When it comes to decisions relating to PPE, there are three distinct but interrelated issues:
- Protocol decisions: an organization-wide workplace safety blueprint driven by corporate mission/vision and supported from the top down.
- Purchasing decisions: the place where the safety function and procurement function intersect to determine the PPE options that will be available to workers.
- Compliance decisions: made by individuals on a daily basis to determine how and if PPE will be used properly.
Protocol decisions: Hazard analysis and risk assessment
Creating a workplace that is free of illness and injury begins with one crucial decision: making safety a core value. Better yet, it should be an organization’s chief value.
One tool many companies count on to manage safety at a macro level is an EHS (Environment, Health & Safety) management system. Such a system outlines an organization’s safety policies, including how safety is structured and areas of responsibility.
Before making any decisions regarding the selection or use of personal protective equipment (PPE) in the workplace, safety professionals should conduct an analysis of the hazards in the work environment, coupled with an assessment of the realistic level of risk each hazard poses.
In fact, OSHA requires that employers conduct a hazard assessment of the workplace as a first step in selecting - and then providing - PPE for their employees. OSHA also mandates that employers provide written certification that the hazard assessment has taken place.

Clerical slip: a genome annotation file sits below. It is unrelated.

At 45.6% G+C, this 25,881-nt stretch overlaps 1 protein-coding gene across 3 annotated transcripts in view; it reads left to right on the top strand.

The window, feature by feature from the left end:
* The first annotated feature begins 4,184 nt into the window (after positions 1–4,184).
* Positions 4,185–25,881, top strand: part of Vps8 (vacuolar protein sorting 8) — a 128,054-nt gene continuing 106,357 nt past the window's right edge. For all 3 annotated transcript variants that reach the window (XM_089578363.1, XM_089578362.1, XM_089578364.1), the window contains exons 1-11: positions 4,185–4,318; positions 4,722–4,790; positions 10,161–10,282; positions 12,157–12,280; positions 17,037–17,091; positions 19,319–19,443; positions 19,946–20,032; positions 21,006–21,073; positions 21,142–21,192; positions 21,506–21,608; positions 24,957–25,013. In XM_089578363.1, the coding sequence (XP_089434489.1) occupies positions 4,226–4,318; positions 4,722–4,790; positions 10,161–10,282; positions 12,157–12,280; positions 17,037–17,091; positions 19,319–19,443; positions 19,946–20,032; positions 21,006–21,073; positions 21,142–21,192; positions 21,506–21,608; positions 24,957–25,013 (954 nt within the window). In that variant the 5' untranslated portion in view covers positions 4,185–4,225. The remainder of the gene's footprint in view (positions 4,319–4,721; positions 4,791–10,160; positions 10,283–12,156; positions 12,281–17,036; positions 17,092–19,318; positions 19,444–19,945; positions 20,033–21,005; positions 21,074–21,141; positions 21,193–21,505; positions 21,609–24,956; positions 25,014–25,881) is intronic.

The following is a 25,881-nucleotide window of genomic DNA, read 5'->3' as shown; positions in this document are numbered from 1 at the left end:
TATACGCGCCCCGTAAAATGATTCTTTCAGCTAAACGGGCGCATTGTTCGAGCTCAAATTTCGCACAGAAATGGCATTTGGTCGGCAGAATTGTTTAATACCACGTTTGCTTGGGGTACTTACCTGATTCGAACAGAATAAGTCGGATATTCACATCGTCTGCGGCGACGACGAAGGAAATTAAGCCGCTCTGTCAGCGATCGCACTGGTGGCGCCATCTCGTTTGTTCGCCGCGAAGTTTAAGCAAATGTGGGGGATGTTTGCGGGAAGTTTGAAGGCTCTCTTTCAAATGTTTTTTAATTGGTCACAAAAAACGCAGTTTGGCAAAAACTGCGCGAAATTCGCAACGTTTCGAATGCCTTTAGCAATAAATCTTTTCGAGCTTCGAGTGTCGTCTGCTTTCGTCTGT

For example, a hazards analysis may identify the chemical acetone. But there is a great deal of difference in the PPE required for a worker exposed to a quart of acetone in a well-ventilated room compared with one who is exposed to a large vat of acetone in an enclosed space.
It’s important for the hazard analysis and risk assessment procedure to be adjusted to the practical demands of the work task. If not, one runs the risk of either over-protection or under-protection - both of which have serious consequences.
Over-protection may lead to immediate problems. For example, heat stress is a common problem in many industrial settings. The result may be users who do not properly comply with wearing protocols by modifying or incorrectly using the garment to avoid overheating. Under-protection may lead to chronic health problems down the road - after years of low-level exposure to certain hazardous substances.
The hazard analysis and risk assessment processes will yield information that can be used as key data points when matching PPE to the specific needs of each work environment.
Purchasing decisions: Whose job is it anyway?
While cost-cutting may seem like an appropriate response to current economic conditions, the pitfalls of this approach are numerous. In a tough economy it may be tempting to reduce spending by purchasing lower-cost safety equipment or protective apparel, but at what price? If the equipment or apparel doesn’t stand up to the job or isn’t right for the application, it will increase the risk to workers as well as offset any planned savings. These are some of the reasons why purchasers may find it useful to take advantage of a product selector tool - to identify a range of acceptable options for which the purchasing function can search out the best price.
In a 2010 survey of safety professionals attending the American Society of Safety Engineers annual conference, 98 percent of respondents said they had observed workers not wearing safety equipment when they should have been. Thirty percent said this had happened on numerous occasions.